Taylor vs Gutierrez: Jack Cullen shatters John Docherty’s unbeaten record with points victory | Boxing News
2:01 Kash Farooq reflects on his wide points win over Angel Aviles A hurtful combination from Cullen stiffened the legs of Docherty, who repeatedly lost his gum shield as he endured a torrid eighth.Into the closing rounds, Docherty wearily tried to preserve his unblemished reputation, but Cullen claimed victory on the scorecards.Kash Farooq staked his claim for another major title fight after a dominant unanimous decision win against Angel Aviles.
HUT: Any change should be created and implemented in cooperation with the entire sector, which unfortunately was not the case in the preparation of new legislation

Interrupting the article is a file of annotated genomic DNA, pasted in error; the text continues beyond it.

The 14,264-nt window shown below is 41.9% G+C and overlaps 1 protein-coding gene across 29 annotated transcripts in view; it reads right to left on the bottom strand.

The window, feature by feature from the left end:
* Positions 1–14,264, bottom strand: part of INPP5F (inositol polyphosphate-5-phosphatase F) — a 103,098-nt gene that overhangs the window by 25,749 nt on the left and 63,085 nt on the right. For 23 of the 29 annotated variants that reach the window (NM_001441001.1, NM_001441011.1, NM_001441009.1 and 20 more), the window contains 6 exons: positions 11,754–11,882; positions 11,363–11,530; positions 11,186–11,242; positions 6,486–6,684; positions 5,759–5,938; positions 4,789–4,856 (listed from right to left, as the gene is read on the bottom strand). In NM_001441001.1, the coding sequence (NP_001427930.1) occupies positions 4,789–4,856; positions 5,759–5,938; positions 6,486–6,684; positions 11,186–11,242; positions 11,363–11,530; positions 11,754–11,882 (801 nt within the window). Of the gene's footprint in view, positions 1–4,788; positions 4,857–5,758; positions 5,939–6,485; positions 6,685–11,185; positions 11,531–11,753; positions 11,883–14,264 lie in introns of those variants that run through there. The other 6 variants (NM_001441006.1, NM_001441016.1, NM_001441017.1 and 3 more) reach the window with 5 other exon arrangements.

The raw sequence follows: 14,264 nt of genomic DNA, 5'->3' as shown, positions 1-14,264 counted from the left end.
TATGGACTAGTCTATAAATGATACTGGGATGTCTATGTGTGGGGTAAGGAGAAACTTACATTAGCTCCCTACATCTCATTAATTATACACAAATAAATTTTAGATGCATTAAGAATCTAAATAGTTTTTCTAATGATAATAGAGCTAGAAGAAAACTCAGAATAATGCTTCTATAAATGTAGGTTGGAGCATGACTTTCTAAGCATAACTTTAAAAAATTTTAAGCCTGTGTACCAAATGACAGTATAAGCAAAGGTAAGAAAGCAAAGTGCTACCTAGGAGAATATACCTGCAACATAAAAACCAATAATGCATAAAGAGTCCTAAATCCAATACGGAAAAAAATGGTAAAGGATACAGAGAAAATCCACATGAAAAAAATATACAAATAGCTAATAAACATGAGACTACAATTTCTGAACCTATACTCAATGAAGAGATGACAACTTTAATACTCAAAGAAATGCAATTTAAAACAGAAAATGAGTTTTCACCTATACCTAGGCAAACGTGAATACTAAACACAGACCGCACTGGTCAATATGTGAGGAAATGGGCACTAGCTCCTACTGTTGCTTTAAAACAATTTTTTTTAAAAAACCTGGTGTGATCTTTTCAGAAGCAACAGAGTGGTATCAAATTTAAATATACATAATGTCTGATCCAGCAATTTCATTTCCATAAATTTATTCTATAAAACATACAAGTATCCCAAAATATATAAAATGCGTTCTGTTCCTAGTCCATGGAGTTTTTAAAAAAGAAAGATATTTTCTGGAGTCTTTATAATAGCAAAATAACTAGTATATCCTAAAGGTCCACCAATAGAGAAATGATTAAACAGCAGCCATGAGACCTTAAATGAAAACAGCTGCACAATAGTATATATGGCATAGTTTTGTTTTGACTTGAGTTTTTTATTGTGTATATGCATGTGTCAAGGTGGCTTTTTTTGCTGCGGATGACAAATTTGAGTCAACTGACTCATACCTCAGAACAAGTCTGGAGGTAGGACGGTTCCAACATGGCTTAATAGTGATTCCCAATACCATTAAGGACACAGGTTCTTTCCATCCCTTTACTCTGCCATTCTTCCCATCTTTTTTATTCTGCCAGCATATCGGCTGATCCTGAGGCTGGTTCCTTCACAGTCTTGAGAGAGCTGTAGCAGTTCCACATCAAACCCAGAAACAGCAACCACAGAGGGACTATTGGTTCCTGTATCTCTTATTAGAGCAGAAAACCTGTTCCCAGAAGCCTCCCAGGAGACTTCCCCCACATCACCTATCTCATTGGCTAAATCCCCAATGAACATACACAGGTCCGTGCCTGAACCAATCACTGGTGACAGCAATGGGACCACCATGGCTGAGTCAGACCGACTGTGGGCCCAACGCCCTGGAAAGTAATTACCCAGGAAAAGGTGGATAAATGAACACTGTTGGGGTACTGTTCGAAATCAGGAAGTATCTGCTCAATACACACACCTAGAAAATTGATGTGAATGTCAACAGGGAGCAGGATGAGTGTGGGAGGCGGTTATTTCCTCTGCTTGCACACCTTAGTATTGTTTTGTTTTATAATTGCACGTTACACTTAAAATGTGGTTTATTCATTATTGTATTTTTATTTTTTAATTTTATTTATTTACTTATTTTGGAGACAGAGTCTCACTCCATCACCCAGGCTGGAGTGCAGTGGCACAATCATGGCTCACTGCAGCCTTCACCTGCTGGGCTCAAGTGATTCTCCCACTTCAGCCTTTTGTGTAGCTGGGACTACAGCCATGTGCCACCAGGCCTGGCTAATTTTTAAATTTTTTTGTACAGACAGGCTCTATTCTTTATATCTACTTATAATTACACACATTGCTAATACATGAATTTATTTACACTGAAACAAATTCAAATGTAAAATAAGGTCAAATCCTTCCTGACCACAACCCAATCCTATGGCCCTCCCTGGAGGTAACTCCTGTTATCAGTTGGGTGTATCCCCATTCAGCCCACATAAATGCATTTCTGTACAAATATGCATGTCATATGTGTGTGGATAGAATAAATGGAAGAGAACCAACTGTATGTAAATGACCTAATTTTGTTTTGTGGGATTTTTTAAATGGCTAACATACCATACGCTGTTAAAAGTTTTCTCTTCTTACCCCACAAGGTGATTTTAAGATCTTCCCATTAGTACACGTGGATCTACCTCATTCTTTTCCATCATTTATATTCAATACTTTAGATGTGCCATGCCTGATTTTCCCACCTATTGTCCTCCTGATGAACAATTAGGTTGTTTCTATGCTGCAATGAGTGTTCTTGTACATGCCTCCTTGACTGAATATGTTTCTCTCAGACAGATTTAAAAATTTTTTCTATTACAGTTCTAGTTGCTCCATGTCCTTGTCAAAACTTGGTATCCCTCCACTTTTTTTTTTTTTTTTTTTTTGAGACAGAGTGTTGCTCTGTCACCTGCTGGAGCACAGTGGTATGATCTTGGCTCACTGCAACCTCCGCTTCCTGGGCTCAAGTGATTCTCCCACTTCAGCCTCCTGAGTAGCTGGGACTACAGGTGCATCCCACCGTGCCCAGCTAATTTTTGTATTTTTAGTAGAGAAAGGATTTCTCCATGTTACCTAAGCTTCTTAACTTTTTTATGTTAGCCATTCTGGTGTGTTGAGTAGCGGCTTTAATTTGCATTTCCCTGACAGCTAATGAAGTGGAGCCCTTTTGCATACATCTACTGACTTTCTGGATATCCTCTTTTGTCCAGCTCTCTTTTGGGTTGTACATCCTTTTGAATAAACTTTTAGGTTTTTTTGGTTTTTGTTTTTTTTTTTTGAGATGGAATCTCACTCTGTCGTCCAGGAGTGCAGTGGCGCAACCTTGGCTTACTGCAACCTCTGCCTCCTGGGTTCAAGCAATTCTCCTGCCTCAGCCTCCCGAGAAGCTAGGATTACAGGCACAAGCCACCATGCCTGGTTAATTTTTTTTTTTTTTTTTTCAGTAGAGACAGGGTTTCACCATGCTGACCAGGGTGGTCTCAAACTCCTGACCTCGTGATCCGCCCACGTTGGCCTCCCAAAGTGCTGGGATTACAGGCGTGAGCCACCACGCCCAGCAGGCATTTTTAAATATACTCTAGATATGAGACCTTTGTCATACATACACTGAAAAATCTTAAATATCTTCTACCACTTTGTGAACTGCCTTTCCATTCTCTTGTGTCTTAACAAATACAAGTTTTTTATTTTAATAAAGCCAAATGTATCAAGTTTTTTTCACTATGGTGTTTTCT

The Croatian Tourism Association (HUT) welcomes the beginning of changes in the structure and functioning of the system of tourist boards announced in the published draft laws: the Law on Tourist Boards and the Promotion of Croatian Tourism, the Draft Law on Tourist Tax and the Draft Law on Membership Fees in Tourist Boards. but also points out that in passing the new Laws did not consult with the profession.HUT points out that any change should go towards strengthening the competitiveness of Croatian tourism and be created and implemented in cooperation with the entire sector. Unfortunately, this was not the case in the preparation of these legal proposals, as well as the previous ones, when in two years the amount of the sojourn tax, without any structural and detailed analysis and consultation with the sector, was raised twice.”Redefining the tasks of individual levels of the system, organizing local tourist boards on the principles of the organization that manages the destination, specific financial incentives for the association of tourist boards, decentralization of the distribution of funds, determining the maximum amount that can be used for salaries, starting certain economic activities. own revenues by performing activities on the market, has the support of all entities gathered in the Croatian Tourism Association (HUT), which are in addition to the two most famous professional associations (Croatian Hotel Employers Association and the Croatian Camping Association) and the largest Croatian hotel company generating 70% of total revenue Croatian Hotel Industry ”HUT believes that the proposal to reduce the share of individual members of the tourist board from the existing 40% to 25% is not acceptable, as it will reduce the share of tourism workers in local community assemblies, and decisions will potentially be made by people not directly related to tourism. “We can understand the intention of the legislator that no member has a majority in the Assembly of the Tourist Board, but we believe that the proposed further reduction to 25% will be counterproductive. If we want to increase the quality of Croatian tourism, we need to enable professional tourism workers to sit in tourist bodies. In addition, we remind you that there is already a limit by which the total paid sojourn or tourist tax is limited to 25% of the total paid. “ HUT points out and adds that the association of tourist communities should be more strongly (with greater resources) financially stimulated, because in many cases it is necessary, for efficiency and market logic, at the level of a tourist-recognizable area or region, to promote and develop new products. is provided by the draft law.In conclusion, HUT points out that the proposed changes are a qualitative step forward compared to the current situation, but expect continuous improvements in the legislative framework for the functioning of tourist boards in response to increasingly demanding market challenges facing the entire tourism sector.RELATED NEWS:HUNT ON FAMILY ACCOMMODATION AND POSSIBLE CONSEQUENCESHUB: IT IS NOT LOGICAL THAT BANKS WHICH DO NOT PERFORM REGISTERED TOURIST OR SERVICE ACTIVITIES ARE EXPECTED TO BE SUBJECT TO THE LAW ON TOURIST MEMBERSHIP FEESMINISTRY OF TOURISM PRESENTS DRAFT PROPOSAL OF TOURIST LAW PACKAGES